The History of Solar Energy
Passive solar design is a way to warm the home based on the dwelling’s design. They may not have had glass windows back then but their architecture made it possible for the people to use the sun’s rays to light and heat indoor spaces. As a result, there was no need to burn food that often which was in short supply.
In 1861, Auguste Mouchout invented the first active solar motor. Unfortunately, its expensive price made it impossible to produce commercially. Less than 20 years later, Charles Fritts invented solar cells which will later on be used to power homes, heaters, satellites and other devices today.
Since what he invented was very primitive, other people experimented on solar energy. One such person was Albert Einstein who won the Nobel Prize for physics in his research on the photoelectric effect which is a phenomenon associated with the generation of electricity through solar cells.
In 1953, Bell Laboratories which we know today as AT&T labs developed the first silicon solar cell capable of generating a measurable electric current. Three years later, solar cells ran $300 per watt. With the Cold War and the Space Race on, this was used to power satellites and crafts.
But the biggest event in the development of sola energy occurred during the oil crisis of 1973. This prompted the US government to invest heavily in the solar electric cell that was developed by Bell Laboratories 20 years ago.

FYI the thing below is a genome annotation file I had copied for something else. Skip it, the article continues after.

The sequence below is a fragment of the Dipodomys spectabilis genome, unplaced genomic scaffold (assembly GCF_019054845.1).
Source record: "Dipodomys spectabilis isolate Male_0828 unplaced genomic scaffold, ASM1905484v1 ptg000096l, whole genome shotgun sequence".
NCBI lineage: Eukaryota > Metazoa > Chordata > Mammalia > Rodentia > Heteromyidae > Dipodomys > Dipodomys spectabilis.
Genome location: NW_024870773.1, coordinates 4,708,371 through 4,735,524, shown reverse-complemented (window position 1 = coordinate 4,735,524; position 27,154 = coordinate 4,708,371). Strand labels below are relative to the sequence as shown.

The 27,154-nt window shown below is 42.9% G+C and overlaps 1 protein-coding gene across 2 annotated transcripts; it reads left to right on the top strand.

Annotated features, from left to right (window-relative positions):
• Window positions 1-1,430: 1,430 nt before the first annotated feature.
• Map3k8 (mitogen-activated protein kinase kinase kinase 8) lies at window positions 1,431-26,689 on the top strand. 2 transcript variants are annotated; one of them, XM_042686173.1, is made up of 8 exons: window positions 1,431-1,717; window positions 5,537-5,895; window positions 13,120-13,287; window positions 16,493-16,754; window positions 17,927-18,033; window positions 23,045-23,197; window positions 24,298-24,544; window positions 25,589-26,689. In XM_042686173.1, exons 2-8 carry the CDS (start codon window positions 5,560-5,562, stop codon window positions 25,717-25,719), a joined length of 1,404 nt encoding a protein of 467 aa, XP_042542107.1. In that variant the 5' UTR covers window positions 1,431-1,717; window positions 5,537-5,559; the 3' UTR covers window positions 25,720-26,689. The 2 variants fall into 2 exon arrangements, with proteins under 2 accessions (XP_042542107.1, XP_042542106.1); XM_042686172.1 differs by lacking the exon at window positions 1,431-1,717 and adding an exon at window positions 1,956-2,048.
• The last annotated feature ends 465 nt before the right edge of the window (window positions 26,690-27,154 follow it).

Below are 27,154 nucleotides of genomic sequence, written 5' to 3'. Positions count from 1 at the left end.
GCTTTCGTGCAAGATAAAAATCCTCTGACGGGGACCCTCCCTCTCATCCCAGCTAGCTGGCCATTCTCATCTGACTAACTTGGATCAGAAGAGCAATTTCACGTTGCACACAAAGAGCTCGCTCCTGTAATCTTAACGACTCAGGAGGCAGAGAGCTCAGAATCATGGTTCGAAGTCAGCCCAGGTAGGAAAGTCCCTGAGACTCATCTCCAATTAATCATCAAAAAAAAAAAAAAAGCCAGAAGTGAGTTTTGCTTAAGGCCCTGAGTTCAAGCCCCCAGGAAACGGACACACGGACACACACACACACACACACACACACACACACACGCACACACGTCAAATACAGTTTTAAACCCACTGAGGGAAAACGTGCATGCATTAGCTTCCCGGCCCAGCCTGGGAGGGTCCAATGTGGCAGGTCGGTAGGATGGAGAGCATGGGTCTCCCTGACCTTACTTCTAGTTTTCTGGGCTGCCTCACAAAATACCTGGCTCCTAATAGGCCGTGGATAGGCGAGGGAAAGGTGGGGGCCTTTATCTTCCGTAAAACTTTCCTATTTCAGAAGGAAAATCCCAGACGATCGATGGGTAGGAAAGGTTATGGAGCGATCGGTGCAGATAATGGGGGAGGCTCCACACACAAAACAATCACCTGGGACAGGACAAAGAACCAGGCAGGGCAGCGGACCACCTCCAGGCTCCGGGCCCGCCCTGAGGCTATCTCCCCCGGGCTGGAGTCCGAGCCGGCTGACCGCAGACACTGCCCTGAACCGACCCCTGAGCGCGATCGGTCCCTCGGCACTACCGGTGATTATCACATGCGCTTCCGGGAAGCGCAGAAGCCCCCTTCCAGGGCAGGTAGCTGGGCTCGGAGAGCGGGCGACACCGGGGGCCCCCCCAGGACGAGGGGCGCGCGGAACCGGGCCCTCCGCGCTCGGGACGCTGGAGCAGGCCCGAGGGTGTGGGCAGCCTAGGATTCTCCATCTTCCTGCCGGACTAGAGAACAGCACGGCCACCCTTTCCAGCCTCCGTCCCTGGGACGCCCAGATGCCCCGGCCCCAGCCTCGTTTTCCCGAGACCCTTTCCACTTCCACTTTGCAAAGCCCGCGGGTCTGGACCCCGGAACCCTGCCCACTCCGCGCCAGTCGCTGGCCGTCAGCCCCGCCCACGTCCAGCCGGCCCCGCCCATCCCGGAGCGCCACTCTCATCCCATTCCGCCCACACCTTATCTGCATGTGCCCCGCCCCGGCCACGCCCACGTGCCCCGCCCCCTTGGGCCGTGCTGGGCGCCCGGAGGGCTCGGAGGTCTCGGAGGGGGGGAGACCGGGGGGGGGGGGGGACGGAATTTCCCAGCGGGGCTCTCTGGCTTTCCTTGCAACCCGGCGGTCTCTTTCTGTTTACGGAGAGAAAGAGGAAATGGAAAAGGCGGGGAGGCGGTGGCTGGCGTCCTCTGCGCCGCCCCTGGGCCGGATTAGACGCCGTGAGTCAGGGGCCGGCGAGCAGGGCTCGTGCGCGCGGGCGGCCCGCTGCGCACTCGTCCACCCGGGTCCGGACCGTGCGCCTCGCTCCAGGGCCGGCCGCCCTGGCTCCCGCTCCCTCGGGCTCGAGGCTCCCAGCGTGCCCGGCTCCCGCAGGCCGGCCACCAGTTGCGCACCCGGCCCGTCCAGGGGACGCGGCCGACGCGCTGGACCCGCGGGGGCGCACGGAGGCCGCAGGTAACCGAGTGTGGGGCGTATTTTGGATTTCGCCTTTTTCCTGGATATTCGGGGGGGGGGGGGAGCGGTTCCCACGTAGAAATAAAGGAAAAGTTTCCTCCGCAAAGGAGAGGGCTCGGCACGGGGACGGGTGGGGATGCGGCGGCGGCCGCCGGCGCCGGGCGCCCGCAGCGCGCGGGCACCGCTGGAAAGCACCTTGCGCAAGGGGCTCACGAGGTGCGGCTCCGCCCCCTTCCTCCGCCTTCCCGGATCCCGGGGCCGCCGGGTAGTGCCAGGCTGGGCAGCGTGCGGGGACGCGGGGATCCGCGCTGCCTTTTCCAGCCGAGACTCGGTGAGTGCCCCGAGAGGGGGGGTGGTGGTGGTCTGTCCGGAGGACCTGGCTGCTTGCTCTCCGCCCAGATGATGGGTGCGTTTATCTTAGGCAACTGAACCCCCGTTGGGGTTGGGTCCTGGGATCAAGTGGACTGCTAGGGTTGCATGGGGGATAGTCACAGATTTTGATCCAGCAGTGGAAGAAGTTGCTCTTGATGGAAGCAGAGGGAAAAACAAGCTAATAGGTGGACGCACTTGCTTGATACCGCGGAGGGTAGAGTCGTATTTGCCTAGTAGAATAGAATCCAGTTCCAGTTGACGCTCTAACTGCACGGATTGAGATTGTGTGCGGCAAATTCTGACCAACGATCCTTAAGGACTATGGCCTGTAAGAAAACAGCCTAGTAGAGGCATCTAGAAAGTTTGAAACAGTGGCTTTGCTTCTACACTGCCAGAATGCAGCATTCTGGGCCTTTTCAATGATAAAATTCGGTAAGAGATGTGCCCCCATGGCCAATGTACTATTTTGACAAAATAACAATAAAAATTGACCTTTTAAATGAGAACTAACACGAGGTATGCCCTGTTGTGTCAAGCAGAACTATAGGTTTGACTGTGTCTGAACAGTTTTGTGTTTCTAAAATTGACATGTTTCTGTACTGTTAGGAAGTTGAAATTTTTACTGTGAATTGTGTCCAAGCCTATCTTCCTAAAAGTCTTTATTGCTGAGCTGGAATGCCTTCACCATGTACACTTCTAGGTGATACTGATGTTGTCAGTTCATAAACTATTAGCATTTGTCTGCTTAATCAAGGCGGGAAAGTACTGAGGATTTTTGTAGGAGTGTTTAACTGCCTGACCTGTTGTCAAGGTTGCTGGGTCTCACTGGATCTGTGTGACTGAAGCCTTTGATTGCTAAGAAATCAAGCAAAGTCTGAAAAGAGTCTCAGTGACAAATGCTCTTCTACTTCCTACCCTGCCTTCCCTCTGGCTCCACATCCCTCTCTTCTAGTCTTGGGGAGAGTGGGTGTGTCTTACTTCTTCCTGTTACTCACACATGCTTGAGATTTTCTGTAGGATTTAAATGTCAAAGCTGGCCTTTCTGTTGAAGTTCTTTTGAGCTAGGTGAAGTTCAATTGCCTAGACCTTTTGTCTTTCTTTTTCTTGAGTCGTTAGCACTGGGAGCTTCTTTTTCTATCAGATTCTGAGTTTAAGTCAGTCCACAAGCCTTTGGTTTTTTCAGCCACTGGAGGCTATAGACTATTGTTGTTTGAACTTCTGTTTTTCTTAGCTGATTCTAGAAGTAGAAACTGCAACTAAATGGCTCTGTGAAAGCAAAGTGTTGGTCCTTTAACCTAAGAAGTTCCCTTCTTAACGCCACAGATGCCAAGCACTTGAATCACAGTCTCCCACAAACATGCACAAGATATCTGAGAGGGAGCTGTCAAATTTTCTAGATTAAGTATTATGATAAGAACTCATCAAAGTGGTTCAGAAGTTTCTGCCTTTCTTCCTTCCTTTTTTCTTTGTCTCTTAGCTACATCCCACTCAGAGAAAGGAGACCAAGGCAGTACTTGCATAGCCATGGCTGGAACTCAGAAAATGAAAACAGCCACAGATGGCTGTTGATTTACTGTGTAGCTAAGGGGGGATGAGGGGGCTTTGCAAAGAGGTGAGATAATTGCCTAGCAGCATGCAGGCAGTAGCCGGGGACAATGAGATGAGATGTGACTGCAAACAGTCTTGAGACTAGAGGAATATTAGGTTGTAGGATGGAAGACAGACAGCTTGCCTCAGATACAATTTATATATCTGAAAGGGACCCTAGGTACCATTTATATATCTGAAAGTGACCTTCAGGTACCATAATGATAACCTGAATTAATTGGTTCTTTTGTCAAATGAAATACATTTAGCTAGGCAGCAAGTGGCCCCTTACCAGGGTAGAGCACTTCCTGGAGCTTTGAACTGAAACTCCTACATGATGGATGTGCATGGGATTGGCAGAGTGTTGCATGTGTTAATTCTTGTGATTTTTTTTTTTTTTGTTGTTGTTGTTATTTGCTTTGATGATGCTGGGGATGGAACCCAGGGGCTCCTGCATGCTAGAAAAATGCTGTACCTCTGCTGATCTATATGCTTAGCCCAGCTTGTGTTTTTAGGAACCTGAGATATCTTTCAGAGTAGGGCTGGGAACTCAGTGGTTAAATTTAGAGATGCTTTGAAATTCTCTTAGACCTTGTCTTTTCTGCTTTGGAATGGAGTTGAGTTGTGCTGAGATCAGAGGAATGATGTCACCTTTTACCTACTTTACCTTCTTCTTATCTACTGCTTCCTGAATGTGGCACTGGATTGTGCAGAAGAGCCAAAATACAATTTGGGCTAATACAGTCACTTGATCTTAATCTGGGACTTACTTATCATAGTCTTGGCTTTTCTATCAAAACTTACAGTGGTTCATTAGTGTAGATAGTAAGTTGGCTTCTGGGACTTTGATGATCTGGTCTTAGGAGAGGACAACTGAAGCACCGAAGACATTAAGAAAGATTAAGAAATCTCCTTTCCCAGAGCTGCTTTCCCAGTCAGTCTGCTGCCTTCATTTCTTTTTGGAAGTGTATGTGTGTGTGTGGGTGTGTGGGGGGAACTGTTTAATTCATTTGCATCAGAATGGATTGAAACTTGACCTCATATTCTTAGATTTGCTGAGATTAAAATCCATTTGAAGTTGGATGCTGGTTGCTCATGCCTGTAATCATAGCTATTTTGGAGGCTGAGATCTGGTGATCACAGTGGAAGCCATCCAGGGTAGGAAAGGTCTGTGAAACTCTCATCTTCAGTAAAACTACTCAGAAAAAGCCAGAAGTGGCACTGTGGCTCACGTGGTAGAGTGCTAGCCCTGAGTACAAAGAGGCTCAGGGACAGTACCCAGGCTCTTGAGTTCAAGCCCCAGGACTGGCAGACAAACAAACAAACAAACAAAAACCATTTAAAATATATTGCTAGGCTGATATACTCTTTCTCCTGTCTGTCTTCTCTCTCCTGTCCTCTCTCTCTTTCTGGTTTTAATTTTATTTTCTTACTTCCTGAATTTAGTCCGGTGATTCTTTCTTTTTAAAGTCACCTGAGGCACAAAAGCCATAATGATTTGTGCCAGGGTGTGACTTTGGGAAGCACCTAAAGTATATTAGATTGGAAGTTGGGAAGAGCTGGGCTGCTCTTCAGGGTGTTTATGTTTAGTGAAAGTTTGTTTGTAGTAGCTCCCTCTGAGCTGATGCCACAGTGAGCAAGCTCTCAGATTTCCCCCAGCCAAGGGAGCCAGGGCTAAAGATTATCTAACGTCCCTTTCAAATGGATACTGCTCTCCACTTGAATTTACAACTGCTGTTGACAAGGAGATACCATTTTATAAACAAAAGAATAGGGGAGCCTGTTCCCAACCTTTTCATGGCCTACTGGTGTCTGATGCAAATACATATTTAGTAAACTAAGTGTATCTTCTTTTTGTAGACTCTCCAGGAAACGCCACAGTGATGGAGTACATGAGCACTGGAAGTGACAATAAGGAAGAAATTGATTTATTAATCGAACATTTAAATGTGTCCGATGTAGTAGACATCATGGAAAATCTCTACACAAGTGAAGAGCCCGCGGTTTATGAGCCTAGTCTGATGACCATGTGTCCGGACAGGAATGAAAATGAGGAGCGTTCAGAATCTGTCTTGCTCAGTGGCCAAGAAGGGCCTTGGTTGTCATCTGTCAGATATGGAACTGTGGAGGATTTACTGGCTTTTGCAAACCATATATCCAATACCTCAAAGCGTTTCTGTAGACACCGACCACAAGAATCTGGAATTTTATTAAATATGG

By the 1990’s, research towards solar energy came to a standstill as the price of oil dropped in the world market. Funds were diverted elsewhere and the United States which was probably the leader in this form of alternative energy was soon surpassed by other nations mainly Germany and Japan.
In 2002 for example, Japan had installed 25,000 solar panels on rooftops. Because of that, the price of solar panels went down as the demand for it was on the rise. To date, solar energy is growing at a modest 30% per year.
Although there have been improvements in solar energy, its fundamentals are still the same. The sun’s rays are collected and then converted into electricity. Aside from powering homes or office buildings, the technology has been used to power aircraft, cars and boats.
Unfortunately, none of these have been made available yet for public use. We still rely heavily on oil for electricity, gasoline for our cars, fuel for planes and ships.
In fact, the US is one of the biggest oil users in the world. To prove a point, the department of Defense consumes 395,000 barrels per day because of the wars being fought right now in Afghanistan and Iraq which is almost the fuel consumption of an entire country like Greece.
This has to change because our oil reserves are almost depleted and many experts believe that global supply for these non-renewable resources will be gone before the end of the century. We have to do our share to push for renewable energy and one of them happens to be solar energy.
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